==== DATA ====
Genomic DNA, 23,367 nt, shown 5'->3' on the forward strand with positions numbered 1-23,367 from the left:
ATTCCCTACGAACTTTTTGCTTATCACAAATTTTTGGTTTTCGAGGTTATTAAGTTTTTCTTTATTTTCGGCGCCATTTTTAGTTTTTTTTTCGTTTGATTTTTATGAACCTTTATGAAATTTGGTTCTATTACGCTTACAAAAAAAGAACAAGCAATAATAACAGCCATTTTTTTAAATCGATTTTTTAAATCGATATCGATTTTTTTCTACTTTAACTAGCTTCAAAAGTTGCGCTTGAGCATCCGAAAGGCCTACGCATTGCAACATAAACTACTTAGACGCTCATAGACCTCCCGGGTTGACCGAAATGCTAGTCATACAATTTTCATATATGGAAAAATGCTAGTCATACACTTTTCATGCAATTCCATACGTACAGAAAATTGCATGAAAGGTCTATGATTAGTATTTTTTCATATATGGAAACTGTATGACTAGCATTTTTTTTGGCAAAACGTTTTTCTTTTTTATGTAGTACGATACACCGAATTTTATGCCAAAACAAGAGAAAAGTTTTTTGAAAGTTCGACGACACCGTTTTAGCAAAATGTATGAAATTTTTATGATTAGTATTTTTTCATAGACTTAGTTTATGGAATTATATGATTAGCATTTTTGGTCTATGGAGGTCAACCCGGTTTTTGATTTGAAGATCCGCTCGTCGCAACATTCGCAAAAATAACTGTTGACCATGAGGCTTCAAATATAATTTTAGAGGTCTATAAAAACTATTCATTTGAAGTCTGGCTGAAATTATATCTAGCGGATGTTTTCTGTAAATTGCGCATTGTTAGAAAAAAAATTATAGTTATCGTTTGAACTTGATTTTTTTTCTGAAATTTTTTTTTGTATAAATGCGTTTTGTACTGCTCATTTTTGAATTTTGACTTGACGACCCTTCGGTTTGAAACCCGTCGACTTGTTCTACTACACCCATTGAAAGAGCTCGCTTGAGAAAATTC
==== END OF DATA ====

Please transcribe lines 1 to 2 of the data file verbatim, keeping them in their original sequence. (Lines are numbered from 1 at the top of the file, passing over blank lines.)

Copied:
Genomic DNA, 23,367 nt, shown 5'->3' on the forward strand with positions numbered 1-23,367 from the left:
ATTCCCTACGAACTTTTTGCTTATCACAAATTTTTGGTTTTCGAGGTTATTAAGTTTTTCTTTATTTTCGGCGCCATTTTTAGTTTTTTTTTCGTTTGATTTTTATGAACCTTTATGAAATTTGGTTCTATTACGCTTACAAAAAAAGAACAAGCAATAATAACAGCCATTTTTTTAAATCGATTTTTTAAATCGATATCGATTTTTTTCTACTTTAACTAGCTTCAAAAGTTGCGCTTGAGCATCCGAAAGGCCTACGCATTGCAACATAAACTACTTAGACGCTCATAGACCTCCCGGGTTGACCGAAATGCTAGTCATACAATTTTCATATATGGAAAAATGCTAGTCATACACTTTTCATGCAATTCCATACGTACAGAAAATTGCATGAAAGGTCTATGATTAGTATTTTTTCATATATGGAAACTGTATGACTAGCATTTTTTTTGGCAAAACGTTTTTCTTTTTTATGTAGTACGATACACCGAATTTTATGCCAAAACAAGAGAAAAGTTTTTTGAAAGTTCGACGACACCGTTTTAGCAAAATGTATGAAATTTTTATGATTAGTATTTTTTCATAGACTTAGTTTATGGAATTATATGATTAGCATTTTTGGTCTATGGAGGTCAACCCGGTTTTTGATTTGAAGATCCGCTCGTCGCAACATTCGCAAAAATAACTGTTGACCATGAGGCTTCAAATATAATTTTAGAGGTCTATAAAAACTATTCATTTGAAGTCTGGCTGAAATTATATCTAGCGGATGTTTTCTGTAAATTGCGCATTGTTAGAAAAAAAATTATAGTTATCGTTTGAACTTGATTTTTTTTCTGAAATTTTTTTTTGTATAAATGCGTTTTGTACTGCTCATTTTTGAATTTTGACTTGACGACCCTTCGGTTTGAAACCCGTCGACTTGTTCTACTACACCCATTGAAAGAGCTCGCTTGAGAAAATTC